By CEZAR VISAN
Tokyo is by far the most iconic city of Japan. Given its population of approximately 13 million people, which is equal to an average-sized European country, Tokyo is a city for everyone. No matter what you are looking for in a city to visit, or to live in, it certainly suits everyone. Just by walking around Shibuya, which has been called the “Times Square of Tokyo,” you can find any kind of restaurant, be it Italian, Indian, American, Chinese, as well as plenty of shops, cafes, bars, and cinemas. Here are some pieces of advice particularly to the nocturnal travelers.
Just make sure you make it here on time! Photo by author.
In Japan, shops close down comparatively later than most of the countries around the globe, which makes it very convenient for whoever wants to spend the whole day shopping. Moreover, if you want to buy groceries, you can find convenience stores at almost every corner; and they are open 24/7.
But there is another side of the coin as well. Tokyo’s pace stumbles at night, as most of the trains stop between 1am and 5am, hindering lots of people, especially tourists, from exploring the city outside the area of their accommodation beyond a certain time. Taxis are expensive in Japan, and they are rarely a desirable option for a low budget traveler. As a student in Tokyo, I often find myself rushing to catch the last train back home. Usually, the last ride of the night is crammed with youngsters who have been out socializing, as well as typical Japanese employees (kaishain) on their way home after a typical working day.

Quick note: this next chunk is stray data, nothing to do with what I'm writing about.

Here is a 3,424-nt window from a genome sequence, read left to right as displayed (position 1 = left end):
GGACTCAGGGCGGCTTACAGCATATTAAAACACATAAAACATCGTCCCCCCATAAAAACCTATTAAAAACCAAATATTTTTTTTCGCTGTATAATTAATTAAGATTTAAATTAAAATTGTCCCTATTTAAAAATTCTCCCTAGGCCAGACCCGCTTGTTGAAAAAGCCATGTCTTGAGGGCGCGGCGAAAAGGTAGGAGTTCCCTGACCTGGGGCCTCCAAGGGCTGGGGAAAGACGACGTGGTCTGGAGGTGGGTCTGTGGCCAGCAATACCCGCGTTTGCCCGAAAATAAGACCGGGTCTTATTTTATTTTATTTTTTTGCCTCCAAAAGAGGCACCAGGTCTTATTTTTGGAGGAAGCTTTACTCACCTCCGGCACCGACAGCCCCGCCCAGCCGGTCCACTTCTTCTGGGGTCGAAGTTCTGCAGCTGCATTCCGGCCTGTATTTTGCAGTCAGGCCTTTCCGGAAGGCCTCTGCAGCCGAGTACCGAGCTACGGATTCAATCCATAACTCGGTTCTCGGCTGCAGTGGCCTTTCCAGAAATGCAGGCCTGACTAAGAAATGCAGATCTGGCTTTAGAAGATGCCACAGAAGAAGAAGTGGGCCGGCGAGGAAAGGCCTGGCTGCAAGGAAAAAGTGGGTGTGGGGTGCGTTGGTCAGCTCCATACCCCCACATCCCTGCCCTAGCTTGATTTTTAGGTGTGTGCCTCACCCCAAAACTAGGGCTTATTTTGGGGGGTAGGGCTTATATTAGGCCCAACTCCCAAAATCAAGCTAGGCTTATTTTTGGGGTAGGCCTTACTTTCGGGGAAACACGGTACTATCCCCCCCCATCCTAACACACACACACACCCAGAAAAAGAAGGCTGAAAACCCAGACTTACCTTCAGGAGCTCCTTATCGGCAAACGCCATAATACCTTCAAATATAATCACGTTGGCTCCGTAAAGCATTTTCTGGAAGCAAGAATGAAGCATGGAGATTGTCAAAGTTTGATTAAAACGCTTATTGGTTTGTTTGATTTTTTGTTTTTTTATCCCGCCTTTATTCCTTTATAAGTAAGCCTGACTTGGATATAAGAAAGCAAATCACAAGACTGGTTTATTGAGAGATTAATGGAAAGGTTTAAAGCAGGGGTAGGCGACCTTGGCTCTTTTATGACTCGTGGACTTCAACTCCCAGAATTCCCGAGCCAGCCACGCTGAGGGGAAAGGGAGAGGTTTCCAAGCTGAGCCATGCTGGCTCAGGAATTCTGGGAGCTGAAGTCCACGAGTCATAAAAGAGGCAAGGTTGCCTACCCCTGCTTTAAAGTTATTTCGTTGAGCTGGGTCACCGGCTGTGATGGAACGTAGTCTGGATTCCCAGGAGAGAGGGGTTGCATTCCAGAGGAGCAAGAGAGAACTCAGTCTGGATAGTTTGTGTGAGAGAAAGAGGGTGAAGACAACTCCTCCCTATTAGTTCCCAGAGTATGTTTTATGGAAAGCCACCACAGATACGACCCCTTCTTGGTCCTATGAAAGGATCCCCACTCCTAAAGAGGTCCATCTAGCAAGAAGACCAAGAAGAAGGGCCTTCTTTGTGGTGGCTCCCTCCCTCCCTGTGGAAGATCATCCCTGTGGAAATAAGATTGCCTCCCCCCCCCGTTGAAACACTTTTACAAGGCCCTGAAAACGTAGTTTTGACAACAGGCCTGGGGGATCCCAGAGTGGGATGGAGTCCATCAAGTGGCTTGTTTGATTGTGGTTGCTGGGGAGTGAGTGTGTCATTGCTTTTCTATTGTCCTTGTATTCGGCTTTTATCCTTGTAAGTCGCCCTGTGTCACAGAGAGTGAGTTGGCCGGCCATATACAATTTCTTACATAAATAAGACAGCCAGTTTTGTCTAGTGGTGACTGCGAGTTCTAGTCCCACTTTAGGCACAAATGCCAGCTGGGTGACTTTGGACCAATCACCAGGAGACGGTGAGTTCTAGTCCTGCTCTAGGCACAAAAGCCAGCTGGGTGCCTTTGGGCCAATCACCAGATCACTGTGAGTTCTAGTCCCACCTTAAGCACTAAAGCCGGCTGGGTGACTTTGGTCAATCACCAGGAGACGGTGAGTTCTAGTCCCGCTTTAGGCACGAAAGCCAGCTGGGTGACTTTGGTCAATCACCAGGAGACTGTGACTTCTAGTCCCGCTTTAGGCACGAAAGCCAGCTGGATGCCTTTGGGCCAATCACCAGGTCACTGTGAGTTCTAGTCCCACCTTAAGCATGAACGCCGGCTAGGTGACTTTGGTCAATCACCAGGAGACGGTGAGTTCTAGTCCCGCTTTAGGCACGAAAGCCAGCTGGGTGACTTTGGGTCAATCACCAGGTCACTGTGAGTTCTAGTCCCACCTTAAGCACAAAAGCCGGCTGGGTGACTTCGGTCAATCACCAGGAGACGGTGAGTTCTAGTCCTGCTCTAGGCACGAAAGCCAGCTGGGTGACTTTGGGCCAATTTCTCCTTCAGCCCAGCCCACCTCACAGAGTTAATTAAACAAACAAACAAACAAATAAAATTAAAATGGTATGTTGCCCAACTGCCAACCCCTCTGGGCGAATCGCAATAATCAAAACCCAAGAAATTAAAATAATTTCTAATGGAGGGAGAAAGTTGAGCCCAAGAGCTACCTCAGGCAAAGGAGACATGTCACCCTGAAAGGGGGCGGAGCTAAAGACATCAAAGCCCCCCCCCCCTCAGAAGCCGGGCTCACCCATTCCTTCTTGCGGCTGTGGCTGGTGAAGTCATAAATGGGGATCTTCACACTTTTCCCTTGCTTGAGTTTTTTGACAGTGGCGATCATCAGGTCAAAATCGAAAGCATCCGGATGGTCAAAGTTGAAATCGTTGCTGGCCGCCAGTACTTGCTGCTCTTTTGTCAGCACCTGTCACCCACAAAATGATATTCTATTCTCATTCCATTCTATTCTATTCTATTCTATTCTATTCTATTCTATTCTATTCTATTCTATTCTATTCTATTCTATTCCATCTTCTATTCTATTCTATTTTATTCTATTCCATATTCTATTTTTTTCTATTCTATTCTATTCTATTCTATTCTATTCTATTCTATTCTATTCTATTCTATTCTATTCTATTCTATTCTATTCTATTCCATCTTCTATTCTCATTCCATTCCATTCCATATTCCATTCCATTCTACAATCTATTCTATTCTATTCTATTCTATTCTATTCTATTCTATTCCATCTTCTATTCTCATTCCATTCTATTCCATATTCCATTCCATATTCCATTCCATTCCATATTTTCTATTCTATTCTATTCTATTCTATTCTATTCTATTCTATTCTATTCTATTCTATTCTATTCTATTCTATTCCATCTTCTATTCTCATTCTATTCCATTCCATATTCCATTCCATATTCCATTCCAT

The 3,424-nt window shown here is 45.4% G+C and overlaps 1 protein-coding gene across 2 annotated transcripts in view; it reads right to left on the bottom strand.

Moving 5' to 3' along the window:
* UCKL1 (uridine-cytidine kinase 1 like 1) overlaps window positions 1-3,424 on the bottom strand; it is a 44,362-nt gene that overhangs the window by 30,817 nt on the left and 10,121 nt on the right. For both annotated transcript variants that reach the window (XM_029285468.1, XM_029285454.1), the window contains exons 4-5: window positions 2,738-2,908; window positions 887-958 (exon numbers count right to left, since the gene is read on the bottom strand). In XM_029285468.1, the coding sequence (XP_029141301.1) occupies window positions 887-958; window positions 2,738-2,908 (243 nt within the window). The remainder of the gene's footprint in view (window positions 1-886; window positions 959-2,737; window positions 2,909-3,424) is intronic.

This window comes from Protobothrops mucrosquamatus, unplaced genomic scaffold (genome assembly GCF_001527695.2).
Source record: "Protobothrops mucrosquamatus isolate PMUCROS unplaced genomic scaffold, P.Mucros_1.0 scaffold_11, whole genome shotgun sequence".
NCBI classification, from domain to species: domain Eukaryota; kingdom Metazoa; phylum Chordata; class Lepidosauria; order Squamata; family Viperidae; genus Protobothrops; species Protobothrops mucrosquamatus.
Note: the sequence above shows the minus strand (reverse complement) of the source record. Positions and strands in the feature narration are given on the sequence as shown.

Typical service hours for an ATM. Photo by author.
Another issue that is often not taken seriously by people coming to Tokyo is the ATMs. If you run out of cash and want to withdraw money at any time after 8PM, the chances of finding an open ATM are rather low. Even if this measure makes an ATM no different from a bank cashier who needs to rest, in Japan it is nothing but normal. If you are a tourist, you should always carry cash with you, as you might have trouble with electronic payment if your credit card is issued overseas. Moreover, as electronic payment is not as popular in Japan as it is in some European countries, you might find yourself unable to pay by credit card in, for instance, a restaurant.
In conclusion, paying some attention to less obvious, often undermined aspects can avoid some unpleasant moments while holidaying in Tokyo. I can assure you that it is not very comfortable to find out that you are unable to return back home after the trains stopped, while your accommodation is 20 kilometers away. On top of that, when you realize no ATM is open, and you do not have enough money to afford a taxi.
Originally posted on Feb. 3, 2015